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Wyoming law sends the message that coal is not dead

While most states are embracing renewable energy over fossil fuels, Wyoming is doing the opposite.

The North Antelope Rochelle opencut coal mine. — Photo: Peabody Energy. (Creative Commons 4.0)
The North Antelope Rochelle opencut coal mine. — Photo: Peabody Energy. (Creative Commons 4.0)

While most states are embracing renewable energy over fossil fuels, Wyoming is doing the opposite – desperately trying to save the state’s reputation as the country’s largest producer of coal. To that end, on April 6, Republican Governor Mark Gordon signed into law House Bill 207, aimed at propping up the state’s dwindling coal industry.

House Bill 207 gives Wyoming’s governor and attorney general $1.2 million to challenge actions taken by other states that “impede the export of Wyoming coal or the continued operation of Wyoming’s coal-fired electric generation facilities, including early retirements of those facilities.”

“Wyoming is sending a message that it is prepared to bring litigation to protect her interests,” Gordon spokesman Michael Pearlman said of the fund signed into law April 6, according to ABC News.

This latest funding attempt follows legislation passed in 2020 that established a $1 million fund to promote Wyoming coal. The Energy Policy Network, a non-profit, is being paid $250,000 a year from the fund to contest plans in other states to shut down coal-fired power.

“I will not waver in my efforts to protect our industries, particularly our coal industry. The use of coal is under assault from all directions. And we have stood firm in our support of it throughout,” Gordon said in his state of the state address in March.

Gordon at that time called for Wyoming to become “carbon negative” by investing in technology and infrastructure to trap carbon dioxide at power plants and keep the greenhouse gas (GHG) out of the atmosphere.

So far, carbon capture is still economically unproven on the scale needed to reduce GHGs in a meaningful way, especially at their current levels. Despite this, the state has been funding research into the technology, including $10 million in a just-approved bill that slashed Wyoming’s budget by over 10 percent amid weak revenue from oil, gas, and coal extraction.

Wyoming produces 40 percent of the country’s coal. – Karen Graham

Coal suffering an agonizing death

According to the U.S. Energy Information Administration, in 2020, U.S. coal production came in around 26 percent below levels in 2019. This was attributed to demand for electricity slumping in both residential and business areas during the worst of the coronavirus pandemic.

Wyoming, being the largest producer of coal in the U.S., was hit hard by the slump. In the Powder River Basin, over 600 miners were laid off or furloughed in 2020. And more recently, owners of the Decker coal mine near the border of Wyoming and Montana filed for Chapter 11 bankruptcy and laid off nearly half of its workforce at the facility.

Overall, Wyoming produces about 40 percent of the nation’s total tonnage of the fossil fuel, however, with natural gas being cheaper than coal, and an ever-growing acceptance of renewables like solar and wind, coal will not be seeing a long-term revival in the state.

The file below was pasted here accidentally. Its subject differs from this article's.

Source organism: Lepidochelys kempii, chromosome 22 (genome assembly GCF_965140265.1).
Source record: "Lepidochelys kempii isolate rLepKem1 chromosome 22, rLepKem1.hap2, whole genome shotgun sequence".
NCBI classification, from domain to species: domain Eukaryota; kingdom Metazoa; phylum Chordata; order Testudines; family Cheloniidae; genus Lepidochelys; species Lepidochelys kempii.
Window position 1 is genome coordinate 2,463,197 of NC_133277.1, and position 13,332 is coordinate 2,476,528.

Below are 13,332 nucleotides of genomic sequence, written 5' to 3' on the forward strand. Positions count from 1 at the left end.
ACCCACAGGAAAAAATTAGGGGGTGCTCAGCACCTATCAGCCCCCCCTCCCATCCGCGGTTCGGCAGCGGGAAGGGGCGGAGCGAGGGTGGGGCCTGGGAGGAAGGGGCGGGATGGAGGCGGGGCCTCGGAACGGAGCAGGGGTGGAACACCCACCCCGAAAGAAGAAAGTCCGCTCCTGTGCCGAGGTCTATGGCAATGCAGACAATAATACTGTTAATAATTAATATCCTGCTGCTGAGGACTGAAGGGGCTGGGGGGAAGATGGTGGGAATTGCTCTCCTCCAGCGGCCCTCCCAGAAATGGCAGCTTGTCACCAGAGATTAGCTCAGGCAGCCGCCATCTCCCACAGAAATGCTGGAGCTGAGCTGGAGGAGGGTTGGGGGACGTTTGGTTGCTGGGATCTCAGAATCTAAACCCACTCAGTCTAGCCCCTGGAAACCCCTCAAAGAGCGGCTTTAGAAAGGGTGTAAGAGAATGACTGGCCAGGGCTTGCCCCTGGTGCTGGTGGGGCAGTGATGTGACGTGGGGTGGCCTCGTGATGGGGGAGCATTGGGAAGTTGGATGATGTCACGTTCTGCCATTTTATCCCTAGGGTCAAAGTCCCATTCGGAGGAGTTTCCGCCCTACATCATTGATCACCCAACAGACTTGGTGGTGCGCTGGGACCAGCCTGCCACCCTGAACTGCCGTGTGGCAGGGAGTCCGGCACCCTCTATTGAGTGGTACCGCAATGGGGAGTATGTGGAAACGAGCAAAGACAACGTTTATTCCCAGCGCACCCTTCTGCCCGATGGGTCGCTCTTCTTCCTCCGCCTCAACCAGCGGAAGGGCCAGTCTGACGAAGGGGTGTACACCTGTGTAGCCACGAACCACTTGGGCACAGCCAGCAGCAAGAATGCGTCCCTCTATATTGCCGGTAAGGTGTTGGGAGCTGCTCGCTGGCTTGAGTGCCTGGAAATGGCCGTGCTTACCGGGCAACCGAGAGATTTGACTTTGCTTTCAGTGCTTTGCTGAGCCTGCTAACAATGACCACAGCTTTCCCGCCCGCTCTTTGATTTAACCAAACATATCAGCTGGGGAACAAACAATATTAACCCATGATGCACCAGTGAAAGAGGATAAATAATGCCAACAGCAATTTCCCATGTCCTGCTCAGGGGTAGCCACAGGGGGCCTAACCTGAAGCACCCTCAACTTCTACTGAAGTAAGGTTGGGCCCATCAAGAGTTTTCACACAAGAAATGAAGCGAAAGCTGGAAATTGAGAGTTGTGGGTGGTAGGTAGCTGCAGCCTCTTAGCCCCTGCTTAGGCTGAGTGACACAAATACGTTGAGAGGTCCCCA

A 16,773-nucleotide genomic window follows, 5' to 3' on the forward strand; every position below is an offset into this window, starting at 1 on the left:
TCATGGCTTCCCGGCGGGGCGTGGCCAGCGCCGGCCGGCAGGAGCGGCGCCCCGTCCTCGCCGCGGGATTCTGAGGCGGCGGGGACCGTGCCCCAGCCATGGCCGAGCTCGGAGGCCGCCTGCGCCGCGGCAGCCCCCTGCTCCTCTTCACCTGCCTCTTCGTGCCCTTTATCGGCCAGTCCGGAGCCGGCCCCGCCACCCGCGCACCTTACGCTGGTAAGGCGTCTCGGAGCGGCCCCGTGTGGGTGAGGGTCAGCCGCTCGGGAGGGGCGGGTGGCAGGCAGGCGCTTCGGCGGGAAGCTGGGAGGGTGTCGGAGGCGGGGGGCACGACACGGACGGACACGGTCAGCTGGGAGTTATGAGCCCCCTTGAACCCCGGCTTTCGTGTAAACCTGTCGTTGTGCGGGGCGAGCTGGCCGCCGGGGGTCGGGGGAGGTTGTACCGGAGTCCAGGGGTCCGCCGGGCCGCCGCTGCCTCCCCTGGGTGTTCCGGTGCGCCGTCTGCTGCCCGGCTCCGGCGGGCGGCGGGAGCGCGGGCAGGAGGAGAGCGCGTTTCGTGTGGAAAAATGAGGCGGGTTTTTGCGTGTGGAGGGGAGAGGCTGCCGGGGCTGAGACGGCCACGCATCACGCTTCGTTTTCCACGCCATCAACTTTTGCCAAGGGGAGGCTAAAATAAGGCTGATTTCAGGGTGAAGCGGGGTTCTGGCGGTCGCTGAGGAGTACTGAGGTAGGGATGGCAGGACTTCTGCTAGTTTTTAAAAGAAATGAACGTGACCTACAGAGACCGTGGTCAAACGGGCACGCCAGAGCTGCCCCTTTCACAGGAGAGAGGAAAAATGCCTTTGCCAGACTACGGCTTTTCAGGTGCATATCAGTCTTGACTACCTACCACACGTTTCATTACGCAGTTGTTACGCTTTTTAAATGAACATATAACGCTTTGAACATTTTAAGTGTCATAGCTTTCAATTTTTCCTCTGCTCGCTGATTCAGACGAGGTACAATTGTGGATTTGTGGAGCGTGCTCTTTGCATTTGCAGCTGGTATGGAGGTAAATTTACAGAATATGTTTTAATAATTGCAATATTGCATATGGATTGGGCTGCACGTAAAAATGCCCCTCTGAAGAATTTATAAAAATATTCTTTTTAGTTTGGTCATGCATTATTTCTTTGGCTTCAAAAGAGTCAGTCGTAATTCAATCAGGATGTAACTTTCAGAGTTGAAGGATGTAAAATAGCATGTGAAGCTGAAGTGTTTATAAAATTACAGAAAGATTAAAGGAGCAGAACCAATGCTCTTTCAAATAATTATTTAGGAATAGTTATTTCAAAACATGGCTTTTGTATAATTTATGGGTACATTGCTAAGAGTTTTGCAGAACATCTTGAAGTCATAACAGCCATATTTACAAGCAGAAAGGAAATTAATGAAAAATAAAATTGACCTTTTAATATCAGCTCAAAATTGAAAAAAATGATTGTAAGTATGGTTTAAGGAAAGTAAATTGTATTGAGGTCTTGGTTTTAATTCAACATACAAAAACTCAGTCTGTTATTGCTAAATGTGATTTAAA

Coal cars in Ashtabula, Ohio. Image by Decumanus at English Wikipedia in 2004. Creative Commons.

Wyoming resorts to using litigation

Wyoming’s new law is supposed to put west coast states, like Washington, Oregon, California and Colorado, on notice. While all these states are moving more and more to embrace renewable energy sources, they still get electricity from aging Wyoming coal-fired power plants. 

Now, lawsuits between states are not that unusual. Quite often, they involve water rights, and usually go directly to the Supreme Court, if it decides to hear the case. Sometimes, it may take a while for the high court to come to a decision.

Readers may remember that last year, Wyoming and Montana asked the Supreme Court to override a decision by Washington state to deny a permit to build a coal export dock on the Columbia River. The Supreme Court hasn’t said yet if it will hear the case.

This leaves us with the question – Can state vs. state lawsuits help the coal industry? University of Maryland environmental law professor Robert Percival doesn’t think so. He says Wyoming could waste a lot of money trying to convince courts to help coal.

“I don’t think they have a legal leg to stand on,” Percival said. “The Constitution’s Commerce Clause prohibits states from barring goods and services based on their state of origin. States are free, however, to regulate or outright prohibit certain goods and services — coal and coal-fired electricity included — as long as they don’t intentionally target other states,” Percival added.

The bottom line? With the Biden administration intent on doing away with our dependency on fossil fuels, 2021 could be a consequential year for Wyoming’s top industry.

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Written By

Karen Graham is Digital Journal's Editor-at-Large for environmental news. Karen's view of what is happening in our world is colored by her love of history and how the past influences events taking place today. Her belief in man's part in the care of the planet and our environment has led her to focus on the need for action in dealing with climate change. It was said by Geoffrey C. Ward, "Journalism is merely history's first draft." Everyone who writes about what is happening today is indeed, writing a small part of our history.

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